In Alana Valentine’s Soft Revolution, Meera Narasimhan as Aunt Sarrinah cooks a feast of Afghani foods for herself and her niece Shafana (Nayab Hussain). After the production you will find a dish waiting for you. It is delicious; Narasimhan has an excellent touch. Regrettably, Valentine’s play remains undercooked.
The principal business of Soft Revolution revolves around Shafana’s decision to wear the hijab, the traditional Muslim head cover of female modesty, and her Aunt Sarrinah’s profound dismay at that decision. Both Shafana and Sarrinah are Afghans who have immigrated to Australia by way of India; Shafana is a thoroughly assimilated graduate student (apparently in marine biology), and Sarrinah is an engineer who has struggled to become credentialed in Australia.
There are half a dozen good reasons to wear the hijab, including to show solidarity with fellow Muslims in the face of irrational fear and hostility, or to oppose objectification by men, or to be in harmony with the holy Quran. Had Shafana’s decision been motivated by any of these reasons, or for any other specific reason, the play would have been undergirded with conflict and tension, but the most we can tell from the text is that Shafana has been inspired to renew her faith, and thus to put on this garment.
Similarly, there are many good reasons not to wear the hijab, including the absolute right of women to be comfortable (and even sexual!) in their bodies, the practical consideration of the economic consequences to making a bold Islamic statement in the secular, post 9/11 West, in which many associate devout Islam with terrorism, and the simple desire to be recognized for one’s own accomplishments, rather than one’s (locally) unusual dress. But Sarrinah, who at first refuses to take a position on the hijab, flits from response to response, and in the end appears to ground her opposition in her experience of wearing not a hijab but a chador, which she rejected not for religious reasons but for reasons of comfort.
Soft Revolution: Shafana and Aunt Sarrinah
closes December 11, 2016
Details and tickets
So what we have in this play is conflict, but not for reasons that the audience can understand. There is a dramatic shift in Sarrinah’s relationship with Shafana when Shafana brings out her hijab, but the dialogue between the two characters has been so sweet and supportive to this point that Sarrinah’s reaction seems staged.
Thus the audience struggles to understand Shafana’s decision, Sarrinah’s reaction, and the consequences of all of it. Hussain and Narasimhan are both excellent with the dialogue assigned to them — Narasimhan is brilliant in describing Sarrinah’s escape from Afghanistan — but their conversations lacked authenticity on the day I saw the show. Part of the problem is the awkward dialogue. (In ten years of reviewing DC theater, the only time I saw good acting redeem bad dialogue was Olney’s production of Rancho Mirage, where a brilliant cast made Steven Dietz’s awful dialogue plausible). Hussain and Narasimhan do their best, but they cannot make their exchanges sing.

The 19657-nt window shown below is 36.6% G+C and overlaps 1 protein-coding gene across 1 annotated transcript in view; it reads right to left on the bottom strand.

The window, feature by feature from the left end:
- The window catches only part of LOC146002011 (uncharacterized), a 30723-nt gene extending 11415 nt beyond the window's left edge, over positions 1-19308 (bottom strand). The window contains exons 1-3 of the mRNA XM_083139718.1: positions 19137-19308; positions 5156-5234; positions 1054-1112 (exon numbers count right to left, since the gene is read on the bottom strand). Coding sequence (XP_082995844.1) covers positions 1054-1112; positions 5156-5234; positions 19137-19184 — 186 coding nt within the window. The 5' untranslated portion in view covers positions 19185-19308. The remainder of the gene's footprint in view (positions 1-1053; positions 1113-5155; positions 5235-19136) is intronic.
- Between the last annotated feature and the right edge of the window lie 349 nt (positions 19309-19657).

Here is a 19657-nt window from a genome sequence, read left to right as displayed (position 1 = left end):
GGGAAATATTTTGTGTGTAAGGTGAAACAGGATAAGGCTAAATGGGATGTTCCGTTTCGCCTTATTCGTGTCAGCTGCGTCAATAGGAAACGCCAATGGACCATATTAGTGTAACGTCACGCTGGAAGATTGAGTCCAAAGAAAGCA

By a substantial margin, the principal barrier to satisfaction is Valentine’s writing. She has a poetic touch, but her failure to settle on the elements of a discernable conflict, with sharply-defined points of view, sink the play, at least in its present form. Soft Revolution has a few additional problems. Valentine takes her time getting to the play’s maguffin, and the first couple of scenes seem pointless and uninteresting. Valentine also vaults from one time period to another, interrupting the play’s present tense with unannounced visits to the past, including a passage shortly after Sarrinah arrives in Australia (and was forced to work in a factory while waiting for affirmation of her engineering degree), and another in the wake of the 2001 attacks on New York and Washington.
The play does a sort of catch-and-release with ideas, including even the titular concept (“the soft revolution” refers to an effort by young Western Muslims to embody and advance the themes of love and compassion which underlie the Quran. Shafana endorses the concept, but the two don’t talk about it after that.)
Deborah Randall, usually the surest of sure hands in the director’s chair, here obscures more than illuminates. As with virtually all of Venus Theatre’s plays, the action occurs in the middle of the venue, with three rows of seats on each side. From where I sat, one actor frequently blocked the other, and for much of the time one or both actors had their backs to me.
The experience of Muslims in modern Western society offers writers a nourishing banquet, and some playwrights have already indulged, to our advantage. The ingredients are there, in Soft Revolution, but the meal is not made, and it will take some work before it is as tasty as the food from Aunt Sarrinah’s kitchen.
Soft Revolution: Shafana and Aunt Sarrinah by Alana Valentine . Directed by Deborah Randall . Featuring Nayab Hussain and Meera Narasimhan . Set design by Amy Rhodes and Deborah Randall . Lighting design by Amy Rhodes . Sound design by Neil McFadden . Costumes and props by Deborah Randall . Produced by Venus Theatre . Reviewed by Tim Treanor.